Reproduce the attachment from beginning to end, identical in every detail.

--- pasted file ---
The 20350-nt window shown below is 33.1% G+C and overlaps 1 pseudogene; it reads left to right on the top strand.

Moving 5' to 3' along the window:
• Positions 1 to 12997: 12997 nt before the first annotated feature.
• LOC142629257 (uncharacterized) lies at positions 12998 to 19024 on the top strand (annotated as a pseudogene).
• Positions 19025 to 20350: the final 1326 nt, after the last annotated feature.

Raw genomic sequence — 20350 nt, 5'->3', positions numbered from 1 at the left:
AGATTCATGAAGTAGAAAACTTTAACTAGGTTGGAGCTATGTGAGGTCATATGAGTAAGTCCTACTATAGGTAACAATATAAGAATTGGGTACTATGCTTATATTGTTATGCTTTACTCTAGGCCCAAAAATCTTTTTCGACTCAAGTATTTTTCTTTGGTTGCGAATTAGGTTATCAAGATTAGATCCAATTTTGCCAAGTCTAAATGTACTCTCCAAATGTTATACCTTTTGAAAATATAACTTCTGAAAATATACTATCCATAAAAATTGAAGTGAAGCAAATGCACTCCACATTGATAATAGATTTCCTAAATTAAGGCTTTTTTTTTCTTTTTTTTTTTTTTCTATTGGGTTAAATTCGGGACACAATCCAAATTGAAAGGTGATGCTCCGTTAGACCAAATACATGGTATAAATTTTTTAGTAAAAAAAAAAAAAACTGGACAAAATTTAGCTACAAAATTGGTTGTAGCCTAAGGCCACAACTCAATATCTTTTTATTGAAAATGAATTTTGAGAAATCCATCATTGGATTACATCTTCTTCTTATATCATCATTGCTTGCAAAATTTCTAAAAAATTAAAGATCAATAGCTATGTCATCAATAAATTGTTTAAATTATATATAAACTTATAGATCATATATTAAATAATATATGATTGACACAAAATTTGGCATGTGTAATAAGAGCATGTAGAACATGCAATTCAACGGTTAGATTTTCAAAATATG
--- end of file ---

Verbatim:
The 20350-nt window shown below is 33.1% G+C and overlaps 1 pseudogene; it reads left to right on the top strand.

Moving 5' to 3' along the window:
• Positions 1 to 12997: 12997 nt before the first annotated feature.
• LOC142629257 (uncharacterized) lies at positions 12998 to 19024 on the top strand (annotated as a pseudogene).
• Positions 19025 to 20350: the final 1326 nt, after the last annotated feature.

Raw genomic sequence — 20350 nt, 5'->3', positions numbered from 1 at the left:
AGATTCATGAAGTAGAAAACTTTAACTAGGTTGGAGCTATGTGAGGTCATATGAGTAAGTCCTACTATAGGTAACAATATAAGAATTGGGTACTATGCTTATATTGTTATGCTTTACTCTAGGCCCAAAAATCTTTTTCGACTCAAGTATTTTTCTTTGGTTGCGAATTAGGTTATCAAGATTAGATCCAATTTTGCCAAGTCTAAATGTACTCTCCAAATGTTATACCTTTTGAAAATATAACTTCTGAAAATATACTATCCATAAAAATTGAAGTGAAGCAAATGCACTCCACATTGATAATAGATTTCCTAAATTAAGGCTTTTTTTTTCTTTTTTTTTTTTTTCTATTGGGTTAAATTCGGGACACAATCCAAATTGAAAGGTGATGCTCCGTTAGACCAAATACATGGTATAAATTTTTTAGTAAAAAAAAAAAAAACTGGACAAAATTTAGCTACAAAATTGGTTGTAGCCTAAGGCCACAACTCAATATCTTTTTATTGAAAATGAATTTTGAGAAATCCATCATTGGATTACATCTTCTTCTTATATCATCATTGCTTGCAAAATTTCTAAAAAATTAAAGATCAATAGCTATGTCATCAATAAATTGTTTAAATTATATATAAACTTATAGATCATATATTAAATAATATATGATTGACACAAAATTTGGCATGTGTAATAAGAGCATGTAGAACATGCAATTCAACGGTTAGATTTTCAAAATATG